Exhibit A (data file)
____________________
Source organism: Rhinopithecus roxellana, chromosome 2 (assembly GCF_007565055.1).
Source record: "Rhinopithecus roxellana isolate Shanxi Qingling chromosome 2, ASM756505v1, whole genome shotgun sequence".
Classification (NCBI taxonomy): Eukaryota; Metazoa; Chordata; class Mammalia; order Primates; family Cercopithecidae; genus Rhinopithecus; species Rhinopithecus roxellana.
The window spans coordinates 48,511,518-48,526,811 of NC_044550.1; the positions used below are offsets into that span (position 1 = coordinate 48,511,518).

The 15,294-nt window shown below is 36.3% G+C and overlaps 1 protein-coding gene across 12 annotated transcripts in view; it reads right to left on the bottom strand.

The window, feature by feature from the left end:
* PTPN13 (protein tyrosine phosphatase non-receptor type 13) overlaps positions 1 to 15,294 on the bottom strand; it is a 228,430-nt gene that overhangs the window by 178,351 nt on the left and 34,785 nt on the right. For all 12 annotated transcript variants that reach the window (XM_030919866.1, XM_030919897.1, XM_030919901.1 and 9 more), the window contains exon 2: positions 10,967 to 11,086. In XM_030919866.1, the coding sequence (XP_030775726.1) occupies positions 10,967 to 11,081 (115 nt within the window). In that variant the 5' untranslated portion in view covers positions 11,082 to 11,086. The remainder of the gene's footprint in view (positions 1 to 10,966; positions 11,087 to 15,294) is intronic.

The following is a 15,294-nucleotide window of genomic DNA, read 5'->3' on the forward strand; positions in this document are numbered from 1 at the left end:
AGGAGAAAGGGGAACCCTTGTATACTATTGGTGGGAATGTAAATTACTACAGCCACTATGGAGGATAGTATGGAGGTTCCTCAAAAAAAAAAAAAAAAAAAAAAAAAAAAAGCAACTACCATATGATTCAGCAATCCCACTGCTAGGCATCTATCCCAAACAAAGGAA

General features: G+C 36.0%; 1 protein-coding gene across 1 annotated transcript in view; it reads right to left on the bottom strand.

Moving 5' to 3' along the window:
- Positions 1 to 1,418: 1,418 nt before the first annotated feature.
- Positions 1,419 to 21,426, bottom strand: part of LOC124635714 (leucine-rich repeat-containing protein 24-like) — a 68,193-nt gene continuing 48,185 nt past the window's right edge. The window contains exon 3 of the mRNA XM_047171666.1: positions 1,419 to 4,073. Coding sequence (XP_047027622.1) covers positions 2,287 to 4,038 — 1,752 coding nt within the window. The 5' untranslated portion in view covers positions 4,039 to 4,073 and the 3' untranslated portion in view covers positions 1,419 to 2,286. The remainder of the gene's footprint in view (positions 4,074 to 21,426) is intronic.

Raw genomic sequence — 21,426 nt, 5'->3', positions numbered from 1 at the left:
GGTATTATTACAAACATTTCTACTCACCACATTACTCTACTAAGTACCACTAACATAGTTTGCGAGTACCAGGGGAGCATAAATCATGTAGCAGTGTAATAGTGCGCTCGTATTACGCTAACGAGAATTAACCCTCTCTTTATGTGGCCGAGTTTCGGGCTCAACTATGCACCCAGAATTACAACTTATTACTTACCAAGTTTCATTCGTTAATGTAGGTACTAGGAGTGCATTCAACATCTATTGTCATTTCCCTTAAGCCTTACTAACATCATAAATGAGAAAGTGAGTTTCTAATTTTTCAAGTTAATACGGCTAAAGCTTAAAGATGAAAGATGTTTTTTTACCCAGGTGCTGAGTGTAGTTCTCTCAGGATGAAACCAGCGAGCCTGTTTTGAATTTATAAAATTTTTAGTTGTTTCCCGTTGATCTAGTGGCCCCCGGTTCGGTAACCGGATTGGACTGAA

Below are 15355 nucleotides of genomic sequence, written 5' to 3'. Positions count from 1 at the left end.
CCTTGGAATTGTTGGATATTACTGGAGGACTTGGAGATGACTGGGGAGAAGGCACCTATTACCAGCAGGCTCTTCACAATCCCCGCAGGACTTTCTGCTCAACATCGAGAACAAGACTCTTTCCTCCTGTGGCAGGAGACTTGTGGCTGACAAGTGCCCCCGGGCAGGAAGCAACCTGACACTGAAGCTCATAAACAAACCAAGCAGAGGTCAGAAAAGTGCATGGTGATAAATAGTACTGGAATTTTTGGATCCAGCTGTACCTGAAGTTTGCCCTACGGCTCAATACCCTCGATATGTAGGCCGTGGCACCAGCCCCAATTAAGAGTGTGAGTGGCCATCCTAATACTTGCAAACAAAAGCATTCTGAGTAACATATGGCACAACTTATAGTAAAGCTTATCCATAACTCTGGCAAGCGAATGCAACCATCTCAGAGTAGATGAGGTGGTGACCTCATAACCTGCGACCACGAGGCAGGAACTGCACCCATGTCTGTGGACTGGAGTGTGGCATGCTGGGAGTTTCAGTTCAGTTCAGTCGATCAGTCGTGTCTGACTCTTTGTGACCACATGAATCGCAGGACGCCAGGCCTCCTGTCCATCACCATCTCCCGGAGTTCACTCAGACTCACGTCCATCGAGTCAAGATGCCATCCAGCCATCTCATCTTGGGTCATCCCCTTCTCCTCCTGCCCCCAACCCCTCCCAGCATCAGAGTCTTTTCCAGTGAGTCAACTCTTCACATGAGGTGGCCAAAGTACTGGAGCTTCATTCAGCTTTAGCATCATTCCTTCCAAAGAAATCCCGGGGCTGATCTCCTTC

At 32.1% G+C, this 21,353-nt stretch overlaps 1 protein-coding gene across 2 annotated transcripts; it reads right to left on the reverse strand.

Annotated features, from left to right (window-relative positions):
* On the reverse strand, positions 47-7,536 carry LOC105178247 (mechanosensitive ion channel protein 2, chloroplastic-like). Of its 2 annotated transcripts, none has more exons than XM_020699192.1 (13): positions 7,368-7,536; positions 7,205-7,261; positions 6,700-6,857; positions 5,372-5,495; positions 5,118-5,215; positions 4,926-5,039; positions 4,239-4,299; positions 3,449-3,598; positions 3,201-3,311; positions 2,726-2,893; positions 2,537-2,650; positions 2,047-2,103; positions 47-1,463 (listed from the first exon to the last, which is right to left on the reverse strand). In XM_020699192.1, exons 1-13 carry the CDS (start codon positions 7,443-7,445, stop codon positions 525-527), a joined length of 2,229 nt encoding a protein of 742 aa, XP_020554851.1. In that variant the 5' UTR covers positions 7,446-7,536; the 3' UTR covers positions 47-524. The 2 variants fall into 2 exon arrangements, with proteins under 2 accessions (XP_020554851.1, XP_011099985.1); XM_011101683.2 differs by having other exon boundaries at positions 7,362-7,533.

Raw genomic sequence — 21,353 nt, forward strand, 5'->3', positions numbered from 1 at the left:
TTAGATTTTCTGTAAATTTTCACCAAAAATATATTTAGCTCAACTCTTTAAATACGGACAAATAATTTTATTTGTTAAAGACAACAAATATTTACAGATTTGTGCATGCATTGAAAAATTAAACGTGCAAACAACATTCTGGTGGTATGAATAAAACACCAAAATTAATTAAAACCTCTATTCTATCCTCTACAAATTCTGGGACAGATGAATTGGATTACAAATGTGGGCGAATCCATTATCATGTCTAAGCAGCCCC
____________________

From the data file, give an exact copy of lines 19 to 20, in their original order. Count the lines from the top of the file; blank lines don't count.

Annotated features, from left to right (window-relative positions):
* On the reverse strand, positions 47-7,536 carry LOC105178247 (mechanosensitive ion channel protein 2, chloroplastic-like). Of its 2 annotated transcripts, none has more exons than XM_020699192.1 (13): positions 7,368-7,536; positions 7,205-7,261; positions 6,700-6,857; positions 5,372-5,495; positions 5,118-5,215; positions 4,926-5,039; positions 4,239-4,299; positions 3,449-3,598; positions 3,201-3,311; positions 2,726-2,893; positions 2,537-2,650; positions 2,047-2,103; positions 47-1,463 (listed from the first exon to the last, which is right to left on the reverse strand). In XM_020699192.1, exons 1-13 carry the CDS (start codon positions 7,443-7,445, stop codon positions 525-527), a joined length of 2,229 nt encoding a protein of 742 aa, XP_020554851.1. In that variant the 5' UTR covers positions 7,446-7,536; the 3' UTR covers positions 47-524. The 2 variants fall into 2 exon arrangements, with proteins under 2 accessions (XP_020554851.1, XP_011099985.1); XM_011101683.2 differs by having other exon boundaries at positions 7,362-7,533.